(iv) A worker may be offered more than the specified hours of work on a single workday. For purposes of meeting the guarantee, however, the worker will not be required to work for more than the number of hours specified in the job order for a workday, or on the worker's Sabbath or Federal holidays. However, all hours of work actually performed may be counted by the employer in calculating whether the period of guaranteed employment has been met. If during the total work contract period the employer affords the U.S. or H-2A worker less employment than that required under this paragraph, the employer must pay such worker the amount the worker would have earned had the worker, in fact, worked for the guaranteed number of days. An employer will not be considered to have met the work guarantee if the employer has merely offered work on three-fourths of the workdays if each workday did not consist of a full number of hours of work time as specified in the job order.
(2) Guarantee for piece rate paid worker. If the worker is paid on a piece rate basis, the employer must use the worker's average hourly piece rate earnings or the required hourly wage rate, whichever is higher, to calculate the amount due under the guarantee.
(3) Failure to work. Any hours the worker fails to work, up to a maximum of the number of hours specified in the job order for a workday, when the worker has been offered an opportunity to work in accordance with paragraph (i)(1) of this section, and all hours of work actually performed (including voluntary work over 8 hours in a workday or on the worker's Sabbath or Federal holidays), may be counted by the employer in calculating whether the period of guaranteed employment has been met. An employer seeking to calculate whether the number of hours has been met must maintain the payroll records in accordance with this subpart.
(4) Displaced H-2A worker. The employer is not liable for payment of the three-fourths guarantee to an H-2A worker whom the CO certifies is displaced because of the employer's compliance with the 50 percent rule described in § 655.135(d) with respect to referrals made during that period.
(5) Obligation to provide housing and meals. Notwithstanding the three-fourths guarantee contained in this section, employers are obligated to provide housing and meals in accordance with paragraphs (d) and (g) of this section for each day of the contract period up until the day the workers depart for other H-2A employment, depart to the place outside of the U.S. from which the worker came, or, if the worker voluntarily abandons employment or is terminated for cause, the day of such abandonment or termination.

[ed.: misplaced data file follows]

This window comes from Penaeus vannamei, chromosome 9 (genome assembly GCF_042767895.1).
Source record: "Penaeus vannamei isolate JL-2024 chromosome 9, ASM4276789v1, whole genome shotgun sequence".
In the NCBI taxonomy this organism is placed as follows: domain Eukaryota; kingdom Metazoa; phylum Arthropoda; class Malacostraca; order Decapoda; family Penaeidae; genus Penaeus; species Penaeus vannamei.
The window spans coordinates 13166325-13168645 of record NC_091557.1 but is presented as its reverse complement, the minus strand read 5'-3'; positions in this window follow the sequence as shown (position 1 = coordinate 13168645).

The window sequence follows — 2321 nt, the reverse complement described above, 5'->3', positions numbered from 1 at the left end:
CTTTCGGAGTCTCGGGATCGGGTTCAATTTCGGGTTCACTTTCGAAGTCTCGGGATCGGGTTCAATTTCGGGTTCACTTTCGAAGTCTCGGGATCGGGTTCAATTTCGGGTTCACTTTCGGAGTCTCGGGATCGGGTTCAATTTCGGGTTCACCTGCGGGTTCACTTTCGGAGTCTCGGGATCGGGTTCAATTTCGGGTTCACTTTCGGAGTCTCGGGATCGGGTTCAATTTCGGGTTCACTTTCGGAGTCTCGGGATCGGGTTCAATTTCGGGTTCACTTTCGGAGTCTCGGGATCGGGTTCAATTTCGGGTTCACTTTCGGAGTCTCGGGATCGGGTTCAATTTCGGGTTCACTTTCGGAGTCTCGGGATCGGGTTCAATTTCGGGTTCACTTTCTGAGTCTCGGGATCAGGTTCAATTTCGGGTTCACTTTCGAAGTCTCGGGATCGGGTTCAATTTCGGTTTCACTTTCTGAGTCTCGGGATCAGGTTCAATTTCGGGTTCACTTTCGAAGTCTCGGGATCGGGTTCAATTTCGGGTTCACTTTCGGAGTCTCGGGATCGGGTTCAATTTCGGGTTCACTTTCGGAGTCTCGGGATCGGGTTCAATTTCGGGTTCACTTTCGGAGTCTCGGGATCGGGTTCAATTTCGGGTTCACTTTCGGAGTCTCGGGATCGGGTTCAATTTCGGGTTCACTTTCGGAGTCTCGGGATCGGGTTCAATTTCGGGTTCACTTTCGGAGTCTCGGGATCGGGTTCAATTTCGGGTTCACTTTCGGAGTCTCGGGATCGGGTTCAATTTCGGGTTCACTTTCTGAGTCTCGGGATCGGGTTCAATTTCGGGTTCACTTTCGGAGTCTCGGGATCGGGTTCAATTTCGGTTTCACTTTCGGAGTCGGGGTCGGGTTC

(j) Earnings records.
(1) The employer must keep accurate and adequate records with respect to the workers' earnings, including but not limited to field tally records, supporting summary payroll records, and records showing the nature and amount of the work performed; the number of hours of work offered each day by the employer (broken out by hours offered both in accordance with and over and above the three-fourths guarantee at paragraph (i)(3) of this section); the hours actually worked each day by the worker; the time the worker began and ended each workday; the rate of pay (both piece rate and hourly, if applicable); the worker's earnings per pay period; the worker's home address; and the amount of and reasons for any and all deductions taken from the worker's wages.
(2) Each employer must keep the records required by this part, including field tally records and supporting summary payroll records, safe and accessible at the place or places of employment, or at one or more established central recordkeeping offices where such records are customarily maintained. All records must be available for inspection and transcription by the Secretary or a duly authorized and designated representative, and by the worker and representatives designated by the worker as evidenced by appropriate documentation (an Entry of Appearance as Attorney or Representative, Form G-28, signed by the worker, or an affidavit signed by the worker confirming such representation). Where the records are maintained at a central recordkeeping office, other than in the place or places of employment, such records must be made available for inspection and copying within 72 hours following notice from the Secretary, or a duly authorized and designated representative, and by the worker and designated representatives as described in this paragraph.